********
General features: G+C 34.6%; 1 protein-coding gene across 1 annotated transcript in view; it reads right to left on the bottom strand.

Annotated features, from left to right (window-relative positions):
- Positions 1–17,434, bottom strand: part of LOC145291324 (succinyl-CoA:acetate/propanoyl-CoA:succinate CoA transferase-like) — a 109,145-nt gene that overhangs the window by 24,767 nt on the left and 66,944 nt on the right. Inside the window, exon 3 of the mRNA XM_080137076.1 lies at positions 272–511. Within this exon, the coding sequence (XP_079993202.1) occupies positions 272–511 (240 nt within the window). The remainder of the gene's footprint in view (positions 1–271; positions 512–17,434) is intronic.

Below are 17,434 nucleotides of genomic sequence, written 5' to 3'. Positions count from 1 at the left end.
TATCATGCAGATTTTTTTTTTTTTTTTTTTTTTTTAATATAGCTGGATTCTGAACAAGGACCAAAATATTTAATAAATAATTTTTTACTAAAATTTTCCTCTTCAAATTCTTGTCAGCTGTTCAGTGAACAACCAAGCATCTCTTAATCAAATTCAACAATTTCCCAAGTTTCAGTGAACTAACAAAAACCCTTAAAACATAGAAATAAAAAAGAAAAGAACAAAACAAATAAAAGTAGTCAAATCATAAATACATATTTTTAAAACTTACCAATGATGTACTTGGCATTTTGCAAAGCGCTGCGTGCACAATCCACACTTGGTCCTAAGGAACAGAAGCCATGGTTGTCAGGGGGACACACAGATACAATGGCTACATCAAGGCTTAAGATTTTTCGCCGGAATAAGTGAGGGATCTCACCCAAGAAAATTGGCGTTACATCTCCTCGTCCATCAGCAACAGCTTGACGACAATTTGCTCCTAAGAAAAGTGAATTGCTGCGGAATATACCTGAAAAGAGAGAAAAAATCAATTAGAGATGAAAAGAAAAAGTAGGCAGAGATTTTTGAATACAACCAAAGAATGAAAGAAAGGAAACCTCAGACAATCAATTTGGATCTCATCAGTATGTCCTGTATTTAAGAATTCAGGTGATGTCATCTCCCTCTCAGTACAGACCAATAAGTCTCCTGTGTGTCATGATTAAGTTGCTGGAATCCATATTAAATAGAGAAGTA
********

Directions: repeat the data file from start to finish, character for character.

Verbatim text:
General features: G+C 34.6%; 1 protein-coding gene across 1 annotated transcript in view; it reads right to left on the bottom strand.

Annotated features, from left to right (window-relative positions):
- Positions 1–17,434, bottom strand: part of LOC145291324 (succinyl-CoA:acetate/propanoyl-CoA:succinate CoA transferase-like) — a 109,145-nt gene that overhangs the window by 24,767 nt on the left and 66,944 nt on the right. Inside the window, exon 3 of the mRNA XM_080137076.1 lies at positions 272–511. Within this exon, the coding sequence (XP_079993202.1) occupies positions 272–511 (240 nt within the window). The remainder of the gene's footprint in view (positions 1–271; positions 512–17,434) is intronic.

Below are 17,434 nucleotides of genomic sequence, written 5' to 3'. Positions count from 1 at the left end.
TATCATGCAGATTTTTTTTTTTTTTTTTTTTTTTTAATATAGCTGGATTCTGAACAAGGACCAAAATATTTAATAAATAATTTTTTACTAAAATTTTCCTCTTCAAATTCTTGTCAGCTGTTCAGTGAACAACCAAGCATCTCTTAATCAAATTCAACAATTTCCCAAGTTTCAGTGAACTAACAAAAACCCTTAAAACATAGAAATAAAAAAGAAAAGAACAAAACAAATAAAAGTAGTCAAATCATAAATACATATTTTTAAAACTTACCAATGATGTACTTGGCATTTTGCAAAGCGCTGCGTGCACAATCCACACTTGGTCCTAAGGAACAGAAGCCATGGTTGTCAGGGGGACACACAGATACAATGGCTACATCAAGGCTTAAGATTTTTCGCCGGAATAAGTGAGGGATCTCACCCAAGAAAATTGGCGTTACATCTCCTCGTCCATCAGCAACAGCTTGACGACAATTTGCTCCTAAGAAAAGTGAATTGCTGCGGAATATACCTGAAAAGAGAGAAAAAATCAATTAGAGATGAAAAGAAAAAGTAGGCAGAGATTTTTGAATACAACCAAAGAATGAAAGAAAGGAAACCTCAGACAATCAATTTGGATCTCATCAGTATGTCCTGTATTTAAGAATTCAGGTGATGTCATCTCCCTCTCAGTACAGACCAATAAGTCTCCTGTGTGTCATGATTAAGTTGCTGGAATCCATATTAAATAGAGAAGTA